Products

A Toast to a Virgin Islands Legend

On USVI anniversary, we salute Cruzan Rum, still the islands' drink of choice
Cruzan Rum officially came into being the day after Prohibition, but the family who runs the business has been making rum for seven generations.
Cruzan Rum officially came into being the day after Prohibition, but the family who runs the business has been making rum for seven generations. (Photo: Cruzan Rum)

This year, we say happy anniversary to the U.S. Virgin Islands. It’s the centennial of the territory’s transfer from Danish rule to American rule. And across the USVI, celebrators are toasting the occasion the right way: with a cup of Cruzan Rum.

Since the mid to late 1700s, sugarcane plantations and rum distillation have been big business on the islands. According to Gary Nelthropp, President at Cruzan Rum, 85 percent of the island of St. Croix (where Cruzan is located) was broken up into sugarcane plantations. With the molasses taken from processing the cane, each estate began to make its own heavy-body pot still rum.

“I’m looking out my window right now and we have a sugar mill on-site which dates back to 1760,” Nelthropp said. “My father harvested the last crop of cane on the island when I was a young boy. We’re the last historical rum distillery on the island of St. Croix.”

Cruzan didn’t start on this spot, though. The Nelthropp family came to St. Croix in the late 1700s and began making rum on their own estate shortly thereafter. Since then, it’s been a family affair, even through a move to the historic distillery the company now calls home.

“We’ve been making rum for seven generations on St. Croix, but only three generations here at Cruzan distillery,” Karen Nelthropp Low, Cruzan’s manager of guest relations, said.

Cruzan Rum officially began the day after Prohibition ended, though the legacy was going strong long before that. The recipe started as one of those heavy-body pot still rums, but in the 1950s, the family introduced five-column distillation into the process to produce a clean finished product. Now, Cruzan is present at every gathering on the island, the go-to drink for a taste of St. Croix.

The popularity of the brand is at least partially due to how the Nelthropps run the business, too. If brands these days want to have such a lasting legacy, they should consider this advice from Gary and Karen:

Maintain a Standard

This is arguably the best advice the siblings have to fostering a long history for a brand. Set high standards and meet those tirelessly. With Cruzan, the entire process happens on-site, from the mixing of molasses all the way to distillation and aging. And there’s always someone monitoring the process, making sure every barrel matches the quality standards Cruzan requires.

“We’re very proud of our standard,” Gary said. “Knowing we have control of the whole process here is important to us, and having a gatekeeper, someone that truly cares day-to-day what it is we’re producing is key. Our name’s on this. We have a standard and we’re going to meet that standard. If someone wants to change that, we’re going to be standing between our standards and what they want.”

The Nelthropp family runs the Cruzan Rum brand. (From left to right) Gary, a master distiller; Karen, the manager of guest relations; Donald Sr., retired president; Donald Jr., master blender. The Nelthropp family runs the Cruzan Rum brand. (From left to right) Gary, a master distiller; Karen, the manager of guest relations; Donald Sr., retired president; Donald Jr., master blender. (Photo: The Nelthropp family)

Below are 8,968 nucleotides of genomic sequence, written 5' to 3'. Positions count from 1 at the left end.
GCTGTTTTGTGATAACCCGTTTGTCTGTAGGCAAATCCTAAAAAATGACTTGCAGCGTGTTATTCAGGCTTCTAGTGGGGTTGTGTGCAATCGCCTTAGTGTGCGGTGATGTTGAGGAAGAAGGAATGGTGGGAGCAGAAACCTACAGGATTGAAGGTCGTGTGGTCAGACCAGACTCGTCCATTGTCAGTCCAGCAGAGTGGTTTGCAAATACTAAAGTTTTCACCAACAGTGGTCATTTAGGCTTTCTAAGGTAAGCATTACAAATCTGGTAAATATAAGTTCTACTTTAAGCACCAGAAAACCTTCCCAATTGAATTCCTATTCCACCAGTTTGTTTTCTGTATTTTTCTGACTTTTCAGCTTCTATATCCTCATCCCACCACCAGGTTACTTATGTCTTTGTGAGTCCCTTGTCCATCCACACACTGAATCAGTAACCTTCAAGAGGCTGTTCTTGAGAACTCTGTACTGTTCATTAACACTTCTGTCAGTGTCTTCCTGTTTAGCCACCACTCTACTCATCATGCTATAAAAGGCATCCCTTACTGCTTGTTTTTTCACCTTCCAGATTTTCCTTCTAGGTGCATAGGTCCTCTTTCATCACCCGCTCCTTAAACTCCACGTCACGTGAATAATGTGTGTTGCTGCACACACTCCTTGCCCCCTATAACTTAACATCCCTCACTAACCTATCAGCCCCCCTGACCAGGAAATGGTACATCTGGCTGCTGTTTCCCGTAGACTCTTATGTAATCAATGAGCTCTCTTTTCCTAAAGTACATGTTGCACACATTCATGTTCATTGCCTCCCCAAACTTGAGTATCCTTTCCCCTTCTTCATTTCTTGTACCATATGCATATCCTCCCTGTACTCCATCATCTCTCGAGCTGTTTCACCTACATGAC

Treat Employees Like Family

Cruzan has a tradition of longevity with more than just the rum — the employees stay for a long time as well. Gary says that right now, out of the company’s 65 or so employees, the majority of them have been with the business for 40 years or more. And he knows every single one of them by name. Karen also noted how important it is to treat employees well. She calls the team one big family that works closely together.

“We’re hand in hand with the employees,” she said. “We go right out there and dig the mud with them.”

Learn Constantly

Because almost the entire family is involved in the rum-making process at Cruzan, the team is always able to learn from a different perspective. Karen can teach about guest relations, Gary can explain the intricacies of being a company president and their brother Donny is the master blender. Their father Donald, one of the original partners in Cruzan, retired about 10 years ago but still maintains an active presence in the company. Gary notes that he continues to learn from his father, even to this day, because he remains so involved in the business.

“Having someone like that and being able to learn under someone that is that focused and good at what they do, all of us have been lucky,” Gary said.

Know the Rules

Cruzan is a business on a U.S. territory (it’s now owned by Beam Santori, but still managed by the family), so it has to follow both laws for the mainland U.S. and laws on the island. Because the Nelthropp family is intimately familiar with these rules and regulations, they can show exactly how the company gives back to the local economy.

“There are excise taxes generated in the Virgin Islands and because of the rum we’ve sold to the United States, those taxes come back to the Virgin Islands,” Gary said. “We’ve been an integral part of the economy and the infrastructure because of [this].”

Perhaps most of all, the family behind Cruzan Rum has learned to make sure the people involved with the brand are respectful to everyone inside and outside of the company. “Not only did I learn from my father about distillation and what we’re producing, but we also learned how to treat people,” Gary said. “You should be able to take the time to say hello. Those things are important. They’re part of our DNA.”

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